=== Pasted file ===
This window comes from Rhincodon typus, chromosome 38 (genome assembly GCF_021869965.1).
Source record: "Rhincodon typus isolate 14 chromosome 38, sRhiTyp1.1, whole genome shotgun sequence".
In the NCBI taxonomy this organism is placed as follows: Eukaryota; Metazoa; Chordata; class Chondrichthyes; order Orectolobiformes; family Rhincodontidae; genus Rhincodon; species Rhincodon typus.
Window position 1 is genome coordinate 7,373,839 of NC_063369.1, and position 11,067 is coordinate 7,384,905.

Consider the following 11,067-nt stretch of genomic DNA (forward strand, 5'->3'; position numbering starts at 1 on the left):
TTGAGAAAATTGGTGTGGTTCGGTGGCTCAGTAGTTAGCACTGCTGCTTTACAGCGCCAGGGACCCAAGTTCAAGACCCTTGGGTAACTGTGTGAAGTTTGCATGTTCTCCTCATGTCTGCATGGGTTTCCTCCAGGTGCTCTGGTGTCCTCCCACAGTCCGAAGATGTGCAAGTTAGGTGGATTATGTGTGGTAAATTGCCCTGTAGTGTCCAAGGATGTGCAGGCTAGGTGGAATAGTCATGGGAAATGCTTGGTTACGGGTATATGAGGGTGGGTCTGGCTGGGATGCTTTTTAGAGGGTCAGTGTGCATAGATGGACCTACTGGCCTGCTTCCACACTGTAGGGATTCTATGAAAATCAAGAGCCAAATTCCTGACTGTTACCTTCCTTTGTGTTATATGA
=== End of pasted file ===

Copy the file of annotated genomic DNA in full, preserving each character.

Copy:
This window comes from Rhincodon typus, chromosome 38 (genome assembly GCF_021869965.1).
Source record: "Rhincodon typus isolate 14 chromosome 38, sRhiTyp1.1, whole genome shotgun sequence".
In the NCBI taxonomy this organism is placed as follows: Eukaryota; Metazoa; Chordata; class Chondrichthyes; order Orectolobiformes; family Rhincodontidae; genus Rhincodon; species Rhincodon typus.
Window position 1 is genome coordinate 7,373,839 of NC_063369.1, and position 11,067 is coordinate 7,384,905.

Consider the following 11,067-nt stretch of genomic DNA (forward strand, 5'->3'; position numbering starts at 1 on the left):
TTGAGAAAATTGGTGTGGTTCGGTGGCTCAGTAGTTAGCACTGCTGCTTTACAGCGCCAGGGACCCAAGTTCAAGACCCTTGGGTAACTGTGTGAAGTTTGCATGTTCTCCTCATGTCTGCATGGGTTTCCTCCAGGTGCTCTGGTGTCCTCCCACAGTCCGAAGATGTGCAAGTTAGGTGGATTATGTGTGGTAAATTGCCCTGTAGTGTCCAAGGATGTGCAGGCTAGGTGGAATAGTCATGGGAAATGCTTGGTTACGGGTATATGAGGGTGGGTCTGGCTGGGATGCTTTTTAGAGGGTCAGTGTGCATAGATGGACCTACTGGCCTGCTTCCACACTGTAGGGATTCTATGAAAATCAAGAGCCAAATTCCTGACTGTTACCTTCCTTTGTGTTATATGA